Unlikely heroes could play a starring role in helping the Pacific islands meet their climate commitments: whales.
Residents of the Pacific islands are keeping an anxious eye on the whales that populate their steadily warming waters. Many are concerned that climate change will take a toll on the marine mammals that are an integral part of the islands’ culture, as well as the base of a thriving eco-tourism industry.
Members of the scientific community are also worried, albeit for a different reason: Whales are crucial to ocean carbon absorption. As whale numbers dwindle, it could lead to increased greenhouse gases in the atmosphere, scientists say. But if conservation efforts pay off, whales could play a role in helping the islands meet the reductions to their nationally determined contributions (NDCs) of greenhouse gases framed in the Paris Agreement.
“The main takeaway here is that whales eat carbon, not fish,” said Angela Martin, project lead with Blue Climate Solutions and co-author of a recent report produced for the secretariat of the Pacific Regional Environment Programme that looked into the species’ role in carbon absorption.
“The deep ocean stores a lot of carbon, so it’s worth looking at the contribution of animals and help in conservation efforts,” she added.
Whales facilitate carbon absorption in two ways. On the one hand, their movements — especially when diving — tend to push nutrients from the bottom of the ocean to the surface, where they feed the phytoplankton and other marine flora that suck in carbon, as well as fish and other smaller animals. The other, explained Natalie Barefoot, executive director of Cet Law and co-author of the report, is by producing fecal plumes.
“In other words, pooing,” she said. “That also introduces nutrients that create marine plants in the area. These plants use photosynthesis, which absorbs carbon, thus enhancing the carbon capture process.”
But as waters steadily grow warmer, whales may not be able to survive in the region. It’s difficult to predict just how climate change will affect the species, said Barefoot, because they’re part of a complicated ecosystem with many interlinked species.
Climate threats are also coupled with human ones like overfishing. Broadly speaking, however, increased temperatures will likely create tough living conditions and drive more whales out of the waters around the islands.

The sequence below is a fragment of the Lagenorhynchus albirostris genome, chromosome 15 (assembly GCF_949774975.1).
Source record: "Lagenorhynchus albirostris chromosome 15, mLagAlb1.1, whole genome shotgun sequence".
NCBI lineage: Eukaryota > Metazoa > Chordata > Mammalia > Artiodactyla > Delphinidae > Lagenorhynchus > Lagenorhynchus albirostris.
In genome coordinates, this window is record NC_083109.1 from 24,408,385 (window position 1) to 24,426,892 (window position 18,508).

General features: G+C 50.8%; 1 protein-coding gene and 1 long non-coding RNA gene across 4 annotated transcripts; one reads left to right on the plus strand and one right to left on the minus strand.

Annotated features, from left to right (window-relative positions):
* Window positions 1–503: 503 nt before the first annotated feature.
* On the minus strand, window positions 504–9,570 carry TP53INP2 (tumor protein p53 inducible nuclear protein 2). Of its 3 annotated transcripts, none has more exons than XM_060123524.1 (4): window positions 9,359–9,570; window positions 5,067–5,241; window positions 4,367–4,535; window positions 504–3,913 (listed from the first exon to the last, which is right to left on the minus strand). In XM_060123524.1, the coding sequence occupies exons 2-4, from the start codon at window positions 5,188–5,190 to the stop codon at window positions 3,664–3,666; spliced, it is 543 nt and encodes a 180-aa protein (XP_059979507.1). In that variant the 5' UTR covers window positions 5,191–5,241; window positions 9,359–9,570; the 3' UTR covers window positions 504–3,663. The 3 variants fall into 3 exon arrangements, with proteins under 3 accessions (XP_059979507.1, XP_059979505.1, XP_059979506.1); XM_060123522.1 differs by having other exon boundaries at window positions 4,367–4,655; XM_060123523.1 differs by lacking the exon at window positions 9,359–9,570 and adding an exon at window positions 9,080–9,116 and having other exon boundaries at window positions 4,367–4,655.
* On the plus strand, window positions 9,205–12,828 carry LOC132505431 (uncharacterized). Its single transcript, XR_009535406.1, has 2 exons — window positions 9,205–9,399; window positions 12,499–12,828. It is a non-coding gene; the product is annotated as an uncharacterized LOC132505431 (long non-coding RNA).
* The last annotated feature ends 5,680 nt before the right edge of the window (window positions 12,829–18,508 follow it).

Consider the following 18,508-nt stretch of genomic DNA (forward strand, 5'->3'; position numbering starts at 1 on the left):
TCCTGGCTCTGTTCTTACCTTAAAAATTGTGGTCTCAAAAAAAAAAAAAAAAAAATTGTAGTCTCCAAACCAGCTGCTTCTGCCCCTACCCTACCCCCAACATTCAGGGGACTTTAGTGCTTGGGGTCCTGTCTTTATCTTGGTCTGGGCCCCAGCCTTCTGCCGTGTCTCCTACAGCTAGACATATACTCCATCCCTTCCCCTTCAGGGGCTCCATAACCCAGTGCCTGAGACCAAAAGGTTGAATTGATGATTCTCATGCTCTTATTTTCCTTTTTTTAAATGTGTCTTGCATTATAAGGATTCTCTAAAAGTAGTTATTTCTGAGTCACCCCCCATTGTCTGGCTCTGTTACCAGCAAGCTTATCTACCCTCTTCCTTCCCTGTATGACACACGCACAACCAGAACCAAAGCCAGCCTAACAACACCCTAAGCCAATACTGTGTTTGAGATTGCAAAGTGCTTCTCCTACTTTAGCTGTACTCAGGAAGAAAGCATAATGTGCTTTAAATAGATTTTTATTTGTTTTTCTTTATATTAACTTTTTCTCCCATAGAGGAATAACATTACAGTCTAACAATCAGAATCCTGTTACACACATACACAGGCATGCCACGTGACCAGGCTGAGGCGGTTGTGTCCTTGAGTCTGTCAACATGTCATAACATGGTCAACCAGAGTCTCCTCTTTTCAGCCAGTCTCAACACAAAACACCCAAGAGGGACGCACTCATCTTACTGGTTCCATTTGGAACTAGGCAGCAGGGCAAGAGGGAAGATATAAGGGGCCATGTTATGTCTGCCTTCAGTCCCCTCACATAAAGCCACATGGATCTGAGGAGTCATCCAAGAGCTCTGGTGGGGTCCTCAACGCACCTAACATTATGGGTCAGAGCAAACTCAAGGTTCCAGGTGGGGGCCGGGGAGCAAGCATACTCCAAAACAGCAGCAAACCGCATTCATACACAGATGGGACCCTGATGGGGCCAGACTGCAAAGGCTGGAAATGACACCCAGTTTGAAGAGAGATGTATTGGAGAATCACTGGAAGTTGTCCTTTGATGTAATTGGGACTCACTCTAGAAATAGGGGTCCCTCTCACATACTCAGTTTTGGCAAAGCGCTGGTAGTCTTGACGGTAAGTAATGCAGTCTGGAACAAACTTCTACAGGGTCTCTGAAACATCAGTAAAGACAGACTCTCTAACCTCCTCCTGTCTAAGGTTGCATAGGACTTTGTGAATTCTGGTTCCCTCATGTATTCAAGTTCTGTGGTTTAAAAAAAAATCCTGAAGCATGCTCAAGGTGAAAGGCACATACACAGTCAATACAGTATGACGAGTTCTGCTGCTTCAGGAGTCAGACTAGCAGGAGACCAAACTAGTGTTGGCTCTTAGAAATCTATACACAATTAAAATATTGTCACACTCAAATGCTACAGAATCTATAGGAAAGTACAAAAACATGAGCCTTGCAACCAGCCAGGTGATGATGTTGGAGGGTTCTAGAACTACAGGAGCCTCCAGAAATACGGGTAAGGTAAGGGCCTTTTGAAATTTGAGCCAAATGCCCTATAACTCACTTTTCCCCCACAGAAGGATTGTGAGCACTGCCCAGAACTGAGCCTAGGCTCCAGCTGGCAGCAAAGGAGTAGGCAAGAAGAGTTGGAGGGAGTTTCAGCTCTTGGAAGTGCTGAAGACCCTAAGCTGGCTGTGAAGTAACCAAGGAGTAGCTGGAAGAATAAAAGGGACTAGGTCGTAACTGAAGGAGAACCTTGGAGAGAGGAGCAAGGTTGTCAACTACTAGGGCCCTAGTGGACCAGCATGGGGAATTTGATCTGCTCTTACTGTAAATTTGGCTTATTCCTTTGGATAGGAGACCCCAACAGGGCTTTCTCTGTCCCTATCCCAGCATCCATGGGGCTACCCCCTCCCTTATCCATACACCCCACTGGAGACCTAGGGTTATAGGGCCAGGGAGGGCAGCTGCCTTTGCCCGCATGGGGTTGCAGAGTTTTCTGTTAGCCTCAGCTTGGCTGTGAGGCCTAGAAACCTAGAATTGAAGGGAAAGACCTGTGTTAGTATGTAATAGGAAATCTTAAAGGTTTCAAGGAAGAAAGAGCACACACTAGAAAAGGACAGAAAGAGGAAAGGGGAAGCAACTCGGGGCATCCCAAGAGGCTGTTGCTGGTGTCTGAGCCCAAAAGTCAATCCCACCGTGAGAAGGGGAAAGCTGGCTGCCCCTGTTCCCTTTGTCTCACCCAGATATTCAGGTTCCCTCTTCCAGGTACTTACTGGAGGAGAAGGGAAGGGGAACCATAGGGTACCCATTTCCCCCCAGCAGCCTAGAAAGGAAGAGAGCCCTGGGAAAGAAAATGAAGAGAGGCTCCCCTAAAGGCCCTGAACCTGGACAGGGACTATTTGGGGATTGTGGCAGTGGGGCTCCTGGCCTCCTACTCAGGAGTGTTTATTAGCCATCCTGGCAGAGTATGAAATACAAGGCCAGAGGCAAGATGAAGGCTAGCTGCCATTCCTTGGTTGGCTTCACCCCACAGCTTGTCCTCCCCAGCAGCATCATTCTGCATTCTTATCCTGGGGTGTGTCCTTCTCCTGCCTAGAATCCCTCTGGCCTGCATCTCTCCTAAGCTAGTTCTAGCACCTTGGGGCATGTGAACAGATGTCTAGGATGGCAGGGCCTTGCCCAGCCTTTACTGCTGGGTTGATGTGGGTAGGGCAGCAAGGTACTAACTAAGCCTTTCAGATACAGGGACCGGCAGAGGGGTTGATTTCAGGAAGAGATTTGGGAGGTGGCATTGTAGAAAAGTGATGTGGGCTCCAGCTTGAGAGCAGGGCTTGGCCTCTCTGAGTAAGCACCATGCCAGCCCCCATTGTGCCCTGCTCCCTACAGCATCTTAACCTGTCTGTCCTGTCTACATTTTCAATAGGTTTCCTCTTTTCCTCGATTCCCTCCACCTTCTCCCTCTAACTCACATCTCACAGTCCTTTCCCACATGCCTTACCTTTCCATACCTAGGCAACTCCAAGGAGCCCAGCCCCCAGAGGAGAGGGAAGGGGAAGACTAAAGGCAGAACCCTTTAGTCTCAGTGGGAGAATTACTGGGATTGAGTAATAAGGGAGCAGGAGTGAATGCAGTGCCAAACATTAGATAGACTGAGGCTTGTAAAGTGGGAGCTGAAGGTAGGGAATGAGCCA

“Temperature change may directly influence the distribution of whales, and then you have ocean acidification, which can affect the food chain and habitats of their prey. Whales are highly mobile creatures, so if climate change causes the prey to move, they will probably follow them. Then there’s the increased competition that comes about as surface temperatures change and species move to different habitats — all of a sudden, you have different species using the same area, so there’s more competition,” she said.
Then there’s the question of how climate pressures on humans could affect whale habitats. For instance, as shifting weather patterns affect food security, humans could start relying more on the ocean for food. There’s also the possibility that ship traffic will increase as melting ice opens up more routes across the ocean, leading to more pollution, garbage and noise.
That dynamic could create a cycle where warming waters harm the whales, in turn reducing the ocean’s ability to suck in carbon and leading to even more temperature increases.
‘Small islands with big oceans’
Scientists have made progress in terms of pinpointing exactly how much carbon whales keep out of the atmosphere; one study suggests that every year, sperm whales help sequester as much carbon as 694 acres of U.S. forests do. Another found that in Hawaii, the swimming motion of 80 whales can absorb the equivalent carbon of 208 acres of U.S. forests. But there’s still a huge degree of uncertainty here.
If scientists were to research this and calculate a concrete figure, it could have profound implications for the Pacific islands. That figure could be incorporated into the NDCs they’ve framed under the Paris Agreement and allow them to participate in voluntary carbon markets, said Martin.
Fakavae Taomia, permanent secretary for the office of the prime minister of Tuvalu, encouraged research into whales’ carbon absorption properties.
“[W]e are small islands with big oceans, now trying to meet our Nationally Determined Contributions under the Paris Agreement,” he said in a statement.
For residents of the islands, who consider the species to be an integral part of their identity, changes in whale populations could have cultural and economic consequences, as well. Whales play starring roles in local folklore and are believed to guide travelers who cross the ocean. They are also a huge tourism draw for the region; an entire industry has developed around whale-watching.
The whale-watching sector has grown by around 45 percent between 1998 and 2005. In 2005, it raked in around $21 billion in local economic benefits, a figure that is likely much higher today. But if the number of whales dwindles and sightings become rarer, all of that could change.
“One impact climate change could have is [to] introduce seasonal variances, which would mean that the whales’ migration seasons would become less predictable. This could stress tourism, particularly during shoulder season, when they’re coming and going,” said Barefoot.
Reprinted from Climatewire with permission from E&E News. E&E provides daily coverage of essential energy and environmental news at www.eenews.net.